By Sean Ross
For years, the easiest way to gauge the fortunes of a particular radio format was to track the format-change activity around it. Was a format hot enough that owners would entrust their multi-million dollar property to it? Was a format so hot that broadcasters might blow up a viable radio station to get there before a competitor? (Think of oldies WCBS-FM New York becoming Jack-FM nearly a decade ago.)
In the mid-’90s, three new alternative stations in a week were a clear sign of the “new rock revolution,” and about as fevered a pitch as you could hope for. Last week, there were three new alternative stations in top 50 markets. But while alternative is considered to be on an upswing at the moment, two of those new alternative stations were on lower-powered FM translators. The other was essentially a format modification.
In fact, a look at the format-change activity on Radioinsight.com shows format changes to be lower-risk and more tactical than at any time since the late-’90s wave of post-Telecom Act mergers that often saw a station’s competitor bought and retooled to attack somebody else. We looked at nearly two weeks’ worth of format-change news — 28 stories taking place in the 12 days between June 9 and June 20.
Of those changes, nine involved stations in top 50 markets.
Nine of the changes, nearly a third, involved a translator, ranging from Clear Channel’s launch of “Alt 93.3” Minneapolis and active rock “Louie 103.7” St. Louis, to Cox’s new Orlando alternative outlet, “X107.3“. There were at least four AM formats added to the FM dial via translators, including the return of easy listening to FM in Palm Springs, Calif.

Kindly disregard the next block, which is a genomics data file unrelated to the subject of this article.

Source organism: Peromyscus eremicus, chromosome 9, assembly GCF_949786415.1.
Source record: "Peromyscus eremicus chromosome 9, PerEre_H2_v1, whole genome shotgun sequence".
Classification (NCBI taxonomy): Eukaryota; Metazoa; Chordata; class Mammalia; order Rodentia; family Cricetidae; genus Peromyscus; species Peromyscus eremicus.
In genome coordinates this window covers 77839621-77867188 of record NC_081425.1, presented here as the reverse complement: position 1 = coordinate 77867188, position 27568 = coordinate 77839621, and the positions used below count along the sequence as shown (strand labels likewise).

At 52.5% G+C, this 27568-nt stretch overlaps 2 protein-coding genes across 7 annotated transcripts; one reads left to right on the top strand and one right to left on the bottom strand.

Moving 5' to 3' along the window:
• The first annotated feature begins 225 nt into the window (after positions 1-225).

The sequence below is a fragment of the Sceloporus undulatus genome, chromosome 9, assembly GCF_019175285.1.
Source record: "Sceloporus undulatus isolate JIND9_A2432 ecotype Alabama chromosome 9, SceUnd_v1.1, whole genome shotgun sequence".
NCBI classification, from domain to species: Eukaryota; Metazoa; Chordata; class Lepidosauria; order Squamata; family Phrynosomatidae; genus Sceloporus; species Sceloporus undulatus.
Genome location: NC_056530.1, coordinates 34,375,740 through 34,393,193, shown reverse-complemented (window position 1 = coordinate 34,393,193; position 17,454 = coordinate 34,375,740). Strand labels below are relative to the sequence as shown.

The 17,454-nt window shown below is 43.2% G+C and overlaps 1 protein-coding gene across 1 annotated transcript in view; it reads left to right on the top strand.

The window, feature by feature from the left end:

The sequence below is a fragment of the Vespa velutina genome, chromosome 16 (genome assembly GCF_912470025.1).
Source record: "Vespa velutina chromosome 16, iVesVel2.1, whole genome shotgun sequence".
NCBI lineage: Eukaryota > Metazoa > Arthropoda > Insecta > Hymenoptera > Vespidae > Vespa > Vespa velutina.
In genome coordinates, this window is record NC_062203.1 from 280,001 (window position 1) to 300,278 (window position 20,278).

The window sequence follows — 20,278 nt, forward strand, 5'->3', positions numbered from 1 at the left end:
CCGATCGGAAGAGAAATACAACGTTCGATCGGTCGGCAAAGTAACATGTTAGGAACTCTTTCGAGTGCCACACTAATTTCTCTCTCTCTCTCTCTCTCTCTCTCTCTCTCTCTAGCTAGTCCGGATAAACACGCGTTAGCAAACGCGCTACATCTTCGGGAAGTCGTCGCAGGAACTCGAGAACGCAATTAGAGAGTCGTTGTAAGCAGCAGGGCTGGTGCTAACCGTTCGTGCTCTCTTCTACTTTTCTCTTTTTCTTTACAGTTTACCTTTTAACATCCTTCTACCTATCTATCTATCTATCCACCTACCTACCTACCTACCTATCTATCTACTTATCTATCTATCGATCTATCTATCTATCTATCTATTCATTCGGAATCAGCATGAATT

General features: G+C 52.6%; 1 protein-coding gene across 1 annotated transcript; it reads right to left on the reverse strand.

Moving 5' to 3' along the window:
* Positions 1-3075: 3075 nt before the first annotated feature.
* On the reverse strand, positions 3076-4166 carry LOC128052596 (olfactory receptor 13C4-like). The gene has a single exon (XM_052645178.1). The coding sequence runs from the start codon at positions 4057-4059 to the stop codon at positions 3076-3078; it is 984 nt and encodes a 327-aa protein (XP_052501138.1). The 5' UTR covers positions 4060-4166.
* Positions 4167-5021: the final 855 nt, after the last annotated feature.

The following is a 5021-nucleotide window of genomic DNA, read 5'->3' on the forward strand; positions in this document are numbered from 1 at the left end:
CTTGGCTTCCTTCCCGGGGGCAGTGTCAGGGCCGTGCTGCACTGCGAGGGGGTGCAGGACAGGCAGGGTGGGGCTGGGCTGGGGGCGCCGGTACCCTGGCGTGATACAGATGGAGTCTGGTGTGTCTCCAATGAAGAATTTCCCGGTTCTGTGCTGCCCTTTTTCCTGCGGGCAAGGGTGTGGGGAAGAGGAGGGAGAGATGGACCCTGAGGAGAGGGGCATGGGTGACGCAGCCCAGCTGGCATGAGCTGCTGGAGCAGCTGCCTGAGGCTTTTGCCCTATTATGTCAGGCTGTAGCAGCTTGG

Of the biggest groups, Clear Channel, Cox, Cumulus, and Entercom were all represented (as well as Canada’s Newcap Radio). CBS Radio did not have a change during the period monitored. At least one of the Clear Channel, Cox, and Entercom changes involved a translator.
Only three of the changes could be said to involve full-signal properties in PPM-measured markets. One was the launch of oldies/greatest hits CHLG (LG104.3) Vancouver, B.C. There was a rebranding, as WRZX (X103) Indianapolis finished its long-brewing return from active rock to “Alt 103,” and a change from classic rock to adult hits at Cumulus’ KENZ (Trax 101.9) Salt Lake City.
There were two other large-market changes on lesser signals. Clear Channel unleashed “The Bull” at former EDM flagship WEDX (Evolution 101.7) Boston, a crowd-control attempt against country rival WKLB. And although it’s not yet an official launch, Cumulus sent out invitations promising “an urban radio renaissance” on New York move-in WFAS-FM — a clear enough signal of intentions that I chose to count it as a change and not a rumor.
Rock in some form accounted for five of the changes, three of them on translators. Only Pierre, S.D., saw the launch of a brand new rock station on a full-fledged signal. FM sports accounted for three other format flips. So did country, including the new country oldies war in Helena, Mont., involving both a translator and a full signal. Three involved non-commercial outlets.
The Cumulus New York station was the only Urban or Rhythmic launch in the 10-day period. If the new station becomes Urban AC, as expected, there were no mainstream R&B/hip-hop or rhythmic top 40 stations launches among the format changes we looked at.
A few of the format changes could easily rate columns of their own.
Indy’s X103 went from being an outlier — an active rock station with alternative chart reporting status — to one of the stations that defined the Korn/Kid Rock/Linkin Park era of the format in the late ’90s/early ’00s. That it was unable to follow the evolution of the format without rebranding is big news.